I'm sorry to point this out to you but this is racism and this is hate and it occurred in Georgia. The fact that those two issues are such a large part of that state should shock no one. As the old line goes - "Atlanta, not bad for Georgia" but it is still part of Georgia and racism comes with the territory.The thing that is great about this article is that it shows how Corporate interests are behind the law in Arizona and now in Georgia and how they will profit from its passage:
One thing to note though - for all the racist, crazies running around in a place like Texas this legislation hasn't passed there. Why? Simple economics of course - they need the Mexican labor to build their barns, pave their roads and cook their food. What would TexMex be without the Mex? Georgia got sucker punched into this because the Republicans there are too stupid to realize what they have just done to their economy. Say good by to the chicken industry there - I'm gonna predict there will be more and more empty chicken coops in the Georgia country side. The undocumenteds left Arizona after they passed their law and its economy suffered. I expect Georgia will suffer the same fate. And that's just - racism, hate and ignorance should have a cost.
Meanwhile, supporters of the bill are celebrating, including the right-wing Republican base that supported the bill, as well as the for-profit prison corporations which stand to profit from the massive influx of suspected undocumented immigrants through the private prison system.We will see if the same law gets anywhere in Texas. I doubt it but you never know. The same State that elected and has now re-elected Rick Perry can't be too bright.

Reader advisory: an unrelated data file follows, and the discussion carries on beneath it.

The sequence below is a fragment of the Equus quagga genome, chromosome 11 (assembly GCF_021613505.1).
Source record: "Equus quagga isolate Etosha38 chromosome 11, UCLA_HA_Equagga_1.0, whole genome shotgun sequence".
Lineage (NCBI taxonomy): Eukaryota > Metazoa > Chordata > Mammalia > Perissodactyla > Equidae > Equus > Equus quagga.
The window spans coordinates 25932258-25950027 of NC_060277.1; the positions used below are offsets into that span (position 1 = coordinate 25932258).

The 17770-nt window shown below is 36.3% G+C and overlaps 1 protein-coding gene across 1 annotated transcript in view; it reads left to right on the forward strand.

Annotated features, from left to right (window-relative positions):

"Corrections Corporation of America (CCA), we know they have lobbyists here [at the legislature]," said Larry Pellegrini of Georgia Rural Urban Summit. CCA is one of the largest for-profit prison corporations in the U.S.
"They [CCA] will benefit by the legislation. They have a corporate stake in it around the country," Pellegrini told IPS.
Pellegrini also noted that the lobbying effort to pass anti- immigration laws in Georgia was part of a national effort.
One national lobbying group that was instrumental in bringing together business interests and lawmakers was the conservative American Legislative Exchange Council (ALEC).
It was an ALEC task force, which included a representative from a private prison - along with lawmakers from Arizona and other states - who helped draft Arizona's immigration bill, which became a template for Georgia's law as well.
According to CCA reports obtained by National Public Radio, the corporation believes that immigration detention is its next big growth market.
CCA's earnings were up 15 percent in the first quarter compared to the same period a year ago.
CCA reported earnings of 40.3 million dollars, or 37 cents per share, on revenue of 428 million dollars in first quarter of 2011, according to the Nashville Business Journal newspaper. CCA's revenue for 2009 was 1.7 billion dollars.
The federal government pays over 60 dollars per detainee per day to house men at CCA's Stewart Detention Center, the largest immigration detention centre in the U.S., located in Lumpkin, Georgia.
CCA's top management in Tennessee contributed the largest block of out-of-state campaign contributions received by Arizona's Republican governor, Jan Brewer. Brewer employs two former CCA lobbyists as aides who assisted with signing Arizona's SB 1070 into law.